Adjusted gross income (AGI) Calculator
AGI calculator or adjusted gross income calculator is a tool to estimate your adjusted gross income (AGI), which helps you determine your taxable income and tax bracket. This calculator computes your gross income and subtracts permitted adjustments to arrive at your AGI. The IRS uses your AGI to calculate your taxable income and discover the tax credits and benefits you are qualified to claim.
AGI is also the starting point to figure out your modified adjusted gross income (MAGI), which determines how much you’re qualified to contribute each year to your tax-deferred retirement accounts. Here, you will learn the answers to what is AGI, how to calculate AGI, and how AGI impacts your taxable income and tax bracket.
Uses of AGI
For example, you may be able to deduct unreimbursed medical expenses over 10% of your AGI if you choose to itemize deductions. Hence, if you report a medical expense of $15,000 not reimbursed by insurance and have an AGI of $100,000 , you will be able to deduct the $5,000 that exceeds 10% of your AGI ( 10% of $100,000 = $10,000 ). But if your AGI was $50,000 , you will be able to deduct $10,000 from your AGI, which is the amount that exceeds 10% of your AGI ( 10% of $50,000 = $5,000 ). Thus, the lower your AGI, the greater the deduction.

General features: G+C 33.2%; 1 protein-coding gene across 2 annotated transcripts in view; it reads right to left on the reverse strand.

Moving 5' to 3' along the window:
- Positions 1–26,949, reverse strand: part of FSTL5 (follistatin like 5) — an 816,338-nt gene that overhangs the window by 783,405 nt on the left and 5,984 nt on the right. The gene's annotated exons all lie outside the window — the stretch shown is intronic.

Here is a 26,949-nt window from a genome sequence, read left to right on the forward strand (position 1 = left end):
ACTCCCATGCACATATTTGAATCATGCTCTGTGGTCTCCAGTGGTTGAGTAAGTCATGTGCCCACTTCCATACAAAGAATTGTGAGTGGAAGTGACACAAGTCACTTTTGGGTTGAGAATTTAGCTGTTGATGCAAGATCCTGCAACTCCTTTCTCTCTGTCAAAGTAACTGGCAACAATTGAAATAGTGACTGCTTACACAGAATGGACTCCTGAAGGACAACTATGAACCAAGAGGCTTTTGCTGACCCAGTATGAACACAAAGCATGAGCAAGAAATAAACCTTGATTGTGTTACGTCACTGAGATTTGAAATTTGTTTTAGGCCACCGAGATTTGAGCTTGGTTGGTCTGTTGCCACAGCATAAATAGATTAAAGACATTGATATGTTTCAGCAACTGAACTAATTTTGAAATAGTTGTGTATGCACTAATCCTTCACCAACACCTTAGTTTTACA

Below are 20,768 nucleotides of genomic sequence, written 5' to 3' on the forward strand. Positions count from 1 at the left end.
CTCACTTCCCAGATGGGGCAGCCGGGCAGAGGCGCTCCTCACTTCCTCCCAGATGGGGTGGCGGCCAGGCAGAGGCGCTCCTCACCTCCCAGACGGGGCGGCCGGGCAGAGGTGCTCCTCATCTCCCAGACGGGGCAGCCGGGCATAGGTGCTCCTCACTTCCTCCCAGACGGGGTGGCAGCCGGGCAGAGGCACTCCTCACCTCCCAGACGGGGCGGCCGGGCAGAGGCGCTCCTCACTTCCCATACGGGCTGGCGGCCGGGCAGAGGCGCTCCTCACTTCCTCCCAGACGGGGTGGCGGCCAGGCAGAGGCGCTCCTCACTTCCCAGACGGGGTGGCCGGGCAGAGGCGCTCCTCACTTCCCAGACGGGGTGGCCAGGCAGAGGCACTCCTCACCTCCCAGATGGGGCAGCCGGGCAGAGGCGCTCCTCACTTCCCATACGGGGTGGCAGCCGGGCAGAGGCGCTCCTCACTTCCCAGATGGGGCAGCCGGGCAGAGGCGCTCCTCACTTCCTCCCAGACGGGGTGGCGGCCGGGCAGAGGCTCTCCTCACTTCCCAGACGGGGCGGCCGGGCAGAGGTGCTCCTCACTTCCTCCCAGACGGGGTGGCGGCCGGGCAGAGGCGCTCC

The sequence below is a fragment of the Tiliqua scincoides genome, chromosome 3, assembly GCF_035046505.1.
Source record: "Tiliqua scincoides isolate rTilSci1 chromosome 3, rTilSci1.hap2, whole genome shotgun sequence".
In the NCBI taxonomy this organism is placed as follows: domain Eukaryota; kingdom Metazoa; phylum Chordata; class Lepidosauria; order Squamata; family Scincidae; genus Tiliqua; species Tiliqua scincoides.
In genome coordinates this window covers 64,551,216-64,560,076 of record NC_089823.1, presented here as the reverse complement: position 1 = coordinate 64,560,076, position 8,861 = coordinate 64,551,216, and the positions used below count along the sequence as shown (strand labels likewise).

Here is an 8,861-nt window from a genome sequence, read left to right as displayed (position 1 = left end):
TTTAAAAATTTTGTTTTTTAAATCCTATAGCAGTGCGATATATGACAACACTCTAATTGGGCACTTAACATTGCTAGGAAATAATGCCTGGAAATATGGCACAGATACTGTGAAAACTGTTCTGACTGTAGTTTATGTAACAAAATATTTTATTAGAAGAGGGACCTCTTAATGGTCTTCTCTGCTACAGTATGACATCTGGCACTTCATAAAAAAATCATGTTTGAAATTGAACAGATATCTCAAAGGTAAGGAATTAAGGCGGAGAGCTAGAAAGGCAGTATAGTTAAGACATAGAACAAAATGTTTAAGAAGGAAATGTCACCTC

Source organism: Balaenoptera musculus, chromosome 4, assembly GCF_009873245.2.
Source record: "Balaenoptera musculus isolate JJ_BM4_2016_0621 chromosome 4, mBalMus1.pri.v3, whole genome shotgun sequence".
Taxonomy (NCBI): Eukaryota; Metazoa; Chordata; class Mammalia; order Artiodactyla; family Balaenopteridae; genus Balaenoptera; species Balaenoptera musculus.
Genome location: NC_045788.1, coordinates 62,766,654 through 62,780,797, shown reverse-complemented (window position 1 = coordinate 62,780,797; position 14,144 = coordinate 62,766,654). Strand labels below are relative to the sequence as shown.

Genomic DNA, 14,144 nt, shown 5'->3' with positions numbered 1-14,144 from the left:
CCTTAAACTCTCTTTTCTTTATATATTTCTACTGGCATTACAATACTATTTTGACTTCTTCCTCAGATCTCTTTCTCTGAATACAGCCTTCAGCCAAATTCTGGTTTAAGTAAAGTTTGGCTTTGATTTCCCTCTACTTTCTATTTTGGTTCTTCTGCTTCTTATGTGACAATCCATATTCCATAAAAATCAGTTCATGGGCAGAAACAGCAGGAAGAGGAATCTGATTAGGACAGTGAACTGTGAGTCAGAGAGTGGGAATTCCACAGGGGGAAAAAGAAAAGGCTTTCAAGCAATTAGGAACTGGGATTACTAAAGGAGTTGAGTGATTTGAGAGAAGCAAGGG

The IRS also uses AGI to prevent taxpayer fraud when you submit your federal tax return electronically. So when you e-file your federal tax return, you will need your AGI to digitally sign and verify your identity or set up a Personal Identification Number (PIN) for your verification.
Since AGI is essentially your gross income minus your adjustments to income, some people refer to it as a net income. But your adjusted gross income is different from net income. While AGI is the ‘total taxable income’ of an individual, net income refers to the ‘total after-tax’ income. Net income helps companies determine how efficient they operate, but AGI helps the IRS determine how to process an individual’s taxes for the year.
AGI is also the starting point to arrive at your modified adjusted gross income (MAGI). It is generally the AGI with certain excluded income added back. MAGI determines eligibility for other significant tax benefits, including whether you can make tax-deductible contributions to an individual retirement account or contribute to a Roth IRA.
Understanding Gross Income
There are different components to gross income in respects to an individual and a company. An individual will easily be able to determine their gross income by consulting a recent pay stub or calculating their hours worked and wage. Alternatively, gross income of a company may require a bit more computation.
An individual’s gross income is used by lenders or landlords to determine whether that person is a worthy borrower or renter. When filing federal and state income taxes, gross income is the starting point before subtracting deductions to determine the amount of tax owed.
A company calculates gross income to understand how the product-specific aspect of its business performed. By using gross income and limiting what expenses are included in the analysis, a company can better analyze what is driving success or failure. For example, if a company is interested in knowing how a specific product line is performing, it does not want to see the company’s rent expense included in the performance as that is an unrelated, administrative expense.